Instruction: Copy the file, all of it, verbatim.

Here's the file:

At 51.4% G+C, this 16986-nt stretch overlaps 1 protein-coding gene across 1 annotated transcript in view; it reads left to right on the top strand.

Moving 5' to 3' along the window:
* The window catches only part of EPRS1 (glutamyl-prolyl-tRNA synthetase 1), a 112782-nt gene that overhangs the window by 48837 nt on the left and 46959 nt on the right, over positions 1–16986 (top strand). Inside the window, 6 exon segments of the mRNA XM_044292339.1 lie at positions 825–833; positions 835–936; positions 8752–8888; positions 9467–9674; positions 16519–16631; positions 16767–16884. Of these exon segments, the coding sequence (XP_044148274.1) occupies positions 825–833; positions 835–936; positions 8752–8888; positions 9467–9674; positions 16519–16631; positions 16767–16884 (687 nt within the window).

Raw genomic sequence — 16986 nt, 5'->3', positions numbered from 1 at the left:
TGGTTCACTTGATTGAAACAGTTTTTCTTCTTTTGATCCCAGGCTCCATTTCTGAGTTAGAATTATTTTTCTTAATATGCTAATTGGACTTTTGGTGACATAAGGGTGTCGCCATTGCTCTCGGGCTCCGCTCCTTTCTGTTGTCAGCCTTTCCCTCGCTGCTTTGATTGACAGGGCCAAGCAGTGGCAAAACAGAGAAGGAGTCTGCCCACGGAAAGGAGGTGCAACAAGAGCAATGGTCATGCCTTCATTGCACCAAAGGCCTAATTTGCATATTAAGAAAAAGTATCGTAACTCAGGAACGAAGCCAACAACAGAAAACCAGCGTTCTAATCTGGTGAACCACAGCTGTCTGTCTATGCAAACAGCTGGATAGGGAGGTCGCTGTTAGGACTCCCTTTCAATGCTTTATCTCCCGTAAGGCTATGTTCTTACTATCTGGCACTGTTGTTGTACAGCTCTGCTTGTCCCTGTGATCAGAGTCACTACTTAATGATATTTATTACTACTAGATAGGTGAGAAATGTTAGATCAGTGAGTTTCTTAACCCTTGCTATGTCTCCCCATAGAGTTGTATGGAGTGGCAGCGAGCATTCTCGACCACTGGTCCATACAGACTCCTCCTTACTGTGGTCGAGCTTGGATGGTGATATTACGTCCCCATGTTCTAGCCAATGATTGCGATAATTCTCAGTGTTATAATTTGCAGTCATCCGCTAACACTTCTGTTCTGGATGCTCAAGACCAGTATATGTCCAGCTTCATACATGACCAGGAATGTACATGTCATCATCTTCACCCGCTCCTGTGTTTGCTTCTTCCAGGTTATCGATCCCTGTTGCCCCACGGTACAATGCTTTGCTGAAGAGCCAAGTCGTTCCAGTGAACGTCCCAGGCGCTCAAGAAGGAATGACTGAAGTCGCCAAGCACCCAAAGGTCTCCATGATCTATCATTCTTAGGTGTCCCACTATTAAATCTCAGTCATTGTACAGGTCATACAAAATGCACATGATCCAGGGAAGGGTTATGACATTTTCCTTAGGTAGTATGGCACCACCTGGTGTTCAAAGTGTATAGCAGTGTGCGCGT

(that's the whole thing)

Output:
At 51.4% G+C, this 16986-nt stretch overlaps 1 protein-coding gene across 1 annotated transcript in view; it reads left to right on the top strand.

Moving 5' to 3' along the window:
* The window catches only part of EPRS1 (glutamyl-prolyl-tRNA synthetase 1), a 112782-nt gene that overhangs the window by 48837 nt on the left and 46959 nt on the right, over positions 1–16986 (top strand). Inside the window, 6 exon segments of the mRNA XM_044292339.1 lie at positions 825–833; positions 835–936; positions 8752–8888; positions 9467–9674; positions 16519–16631; positions 16767–16884. Of these exon segments, the coding sequence (XP_044148274.1) occupies positions 825–833; positions 835–936; positions 8752–8888; positions 9467–9674; positions 16519–16631; positions 16767–16884 (687 nt within the window).

Raw genomic sequence — 16986 nt, 5'->3', positions numbered from 1 at the left:
TGGTTCACTTGATTGAAACAGTTTTTCTTCTTTTGATCCCAGGCTCCATTTCTGAGTTAGAATTATTTTTCTTAATATGCTAATTGGACTTTTGGTGACATAAGGGTGTCGCCATTGCTCTCGGGCTCCGCTCCTTTCTGTTGTCAGCCTTTCCCTCGCTGCTTTGATTGACAGGGCCAAGCAGTGGCAAAACAGAGAAGGAGTCTGCCCACGGAAAGGAGGTGCAACAAGAGCAATGGTCATGCCTTCATTGCACCAAAGGCCTAATTTGCATATTAAGAAAAAGTATCGTAACTCAGGAACGAAGCCAACAACAGAAAACCAGCGTTCTAATCTGGTGAACCACAGCTGTCTGTCTATGCAAACAGCTGGATAGGGAGGTCGCTGTTAGGACTCCCTTTCAATGCTTTATCTCCCGTAAGGCTATGTTCTTACTATCTGGCACTGTTGTTGTACAGCTCTGCTTGTCCCTGTGATCAGAGTCACTACTTAATGATATTTATTACTACTAGATAGGTGAGAAATGTTAGATCAGTGAGTTTCTTAACCCTTGCTATGTCTCCCCATAGAGTTGTATGGAGTGGCAGCGAGCATTCTCGACCACTGGTCCATACAGACTCCTCCTTACTGTGGTCGAGCTTGGATGGTGATATTACGTCCCCATGTTCTAGCCAATGATTGCGATAATTCTCAGTGTTATAATTTGCAGTCATCCGCTAACACTTCTGTTCTGGATGCTCAAGACCAGTATATGTCCAGCTTCATACATGACCAGGAATGTACATGTCATCATCTTCACCCGCTCCTGTGTTTGCTTCTTCCAGGTTATCGATCCCTGTTGCCCCACGGTACAATGCTTTGCTGAAGAGCCAAGTCGTTCCAGTGAACGTCCCAGGCGCTCAAGAAGGAATGACTGAAGTCGCCAAGCACCCAAAGGTCTCCATGATCTATCATTCTTAGGTGTCCCACTATTAAATCTCAGTCATTGTACAGGTCATACAAAATGCACATGATCCAGGGAAGGGTTATGACATTTTCCTTAGGTAGTATGGCACCACCTGGTGTTCAAAGTGTATAGCAGTGTGCGCGT